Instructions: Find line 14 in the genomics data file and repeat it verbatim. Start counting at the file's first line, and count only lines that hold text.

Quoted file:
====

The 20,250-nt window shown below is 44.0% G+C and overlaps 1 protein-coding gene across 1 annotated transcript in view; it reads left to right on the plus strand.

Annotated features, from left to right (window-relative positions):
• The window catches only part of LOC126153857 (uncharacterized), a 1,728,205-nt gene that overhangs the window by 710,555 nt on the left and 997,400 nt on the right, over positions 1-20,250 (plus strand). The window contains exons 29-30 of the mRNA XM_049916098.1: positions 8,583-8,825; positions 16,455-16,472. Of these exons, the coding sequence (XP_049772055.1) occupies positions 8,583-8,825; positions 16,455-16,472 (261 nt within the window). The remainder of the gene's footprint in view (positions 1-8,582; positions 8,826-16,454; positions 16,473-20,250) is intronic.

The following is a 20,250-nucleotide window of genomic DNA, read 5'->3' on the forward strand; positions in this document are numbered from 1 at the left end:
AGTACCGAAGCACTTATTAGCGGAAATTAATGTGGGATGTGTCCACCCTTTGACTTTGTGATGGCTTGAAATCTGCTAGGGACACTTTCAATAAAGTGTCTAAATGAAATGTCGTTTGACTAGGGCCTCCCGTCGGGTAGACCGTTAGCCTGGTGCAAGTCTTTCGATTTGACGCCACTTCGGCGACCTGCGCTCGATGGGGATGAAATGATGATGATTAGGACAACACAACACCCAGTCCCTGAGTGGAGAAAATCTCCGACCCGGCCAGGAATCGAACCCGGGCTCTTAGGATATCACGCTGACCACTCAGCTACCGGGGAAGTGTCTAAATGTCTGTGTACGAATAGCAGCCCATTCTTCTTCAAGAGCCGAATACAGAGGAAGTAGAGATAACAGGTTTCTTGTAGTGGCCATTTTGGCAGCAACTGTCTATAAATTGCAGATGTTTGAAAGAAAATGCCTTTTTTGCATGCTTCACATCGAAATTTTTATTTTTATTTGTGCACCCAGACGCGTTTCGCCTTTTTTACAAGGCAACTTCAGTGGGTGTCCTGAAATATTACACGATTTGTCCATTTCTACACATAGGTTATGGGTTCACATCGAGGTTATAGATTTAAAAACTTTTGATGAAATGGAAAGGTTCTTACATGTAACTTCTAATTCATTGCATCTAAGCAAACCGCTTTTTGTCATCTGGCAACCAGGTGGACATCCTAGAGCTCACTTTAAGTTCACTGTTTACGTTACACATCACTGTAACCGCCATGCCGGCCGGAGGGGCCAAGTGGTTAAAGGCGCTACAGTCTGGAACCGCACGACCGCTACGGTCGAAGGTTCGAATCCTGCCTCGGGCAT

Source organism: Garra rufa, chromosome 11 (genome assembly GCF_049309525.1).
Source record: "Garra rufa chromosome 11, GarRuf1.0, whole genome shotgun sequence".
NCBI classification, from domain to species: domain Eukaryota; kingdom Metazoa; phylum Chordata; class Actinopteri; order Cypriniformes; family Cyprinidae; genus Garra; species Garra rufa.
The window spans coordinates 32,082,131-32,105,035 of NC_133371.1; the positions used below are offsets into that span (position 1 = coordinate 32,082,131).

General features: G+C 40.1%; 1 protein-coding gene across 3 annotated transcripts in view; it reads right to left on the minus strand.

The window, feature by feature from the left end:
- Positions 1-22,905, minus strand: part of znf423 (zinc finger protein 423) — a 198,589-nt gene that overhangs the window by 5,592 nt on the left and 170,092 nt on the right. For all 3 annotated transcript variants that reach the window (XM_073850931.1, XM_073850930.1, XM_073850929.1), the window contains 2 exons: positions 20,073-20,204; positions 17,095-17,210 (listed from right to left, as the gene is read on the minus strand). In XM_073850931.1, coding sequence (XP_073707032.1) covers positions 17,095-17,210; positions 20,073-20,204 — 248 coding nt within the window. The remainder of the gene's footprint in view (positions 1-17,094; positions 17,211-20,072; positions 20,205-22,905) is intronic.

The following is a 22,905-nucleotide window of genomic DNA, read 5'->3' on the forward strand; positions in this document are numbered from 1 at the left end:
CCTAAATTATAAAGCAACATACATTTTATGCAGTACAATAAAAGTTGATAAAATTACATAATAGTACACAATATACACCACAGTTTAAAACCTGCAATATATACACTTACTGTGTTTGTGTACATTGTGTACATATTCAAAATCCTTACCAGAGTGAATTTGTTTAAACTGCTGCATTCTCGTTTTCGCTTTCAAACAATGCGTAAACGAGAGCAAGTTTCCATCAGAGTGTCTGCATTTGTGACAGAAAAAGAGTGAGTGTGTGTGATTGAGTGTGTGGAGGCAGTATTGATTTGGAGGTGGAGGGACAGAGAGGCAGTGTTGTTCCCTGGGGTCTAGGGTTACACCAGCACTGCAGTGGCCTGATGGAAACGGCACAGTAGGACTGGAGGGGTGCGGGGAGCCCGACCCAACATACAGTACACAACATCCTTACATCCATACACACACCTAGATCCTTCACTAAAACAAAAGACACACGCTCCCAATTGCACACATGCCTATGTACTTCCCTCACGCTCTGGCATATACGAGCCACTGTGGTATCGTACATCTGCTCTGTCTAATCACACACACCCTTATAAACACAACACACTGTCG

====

CCTAAATTATAAAGCAACATACATTTTATGCAGTACAATAAAAGTTGATAAAATTACATAATAGTACACAATATACACCACAGTTTAAAACCTGCAATATATACACTTACTGTGTTTGTGTACATTGTGTACATATTCAAAATCCTTACCAGAGTGAATTTGTTTAAACTGCTGCATTCTCGTTTTCGCTTTCAAACAATGCGTAAACGAGAGCAAGTTTCCATCAGAGTGTCTGCATTTGTGACAGAAAAAGAGTGAGTGTGTGTGATTGAGTGTGTGGAGGCAGTATTGATTTGGAGGTGGAGGGACAGAGAGGCAGTGTTGTTCCCTGGGGTCTAGGGTTACACCAGCACTGCAGTGGCCTGATGGAAACGGCACAGTAGGACTGGAGGGGTGCGGGGAGCCCGACCCAACATACAGTACACAACATCCTTACATCCATACACACACCTAGATCCTTCACTAAAACAAAAGACACACGCTCCCAATTGCACACATGCCTATGTACTTCCCTCACGCTCTGGCATATACGAGCCACTGTGGTATCGTACATCTGCTCTGTCTAATCACACACACCCTTATAAACACAACACACTGTCG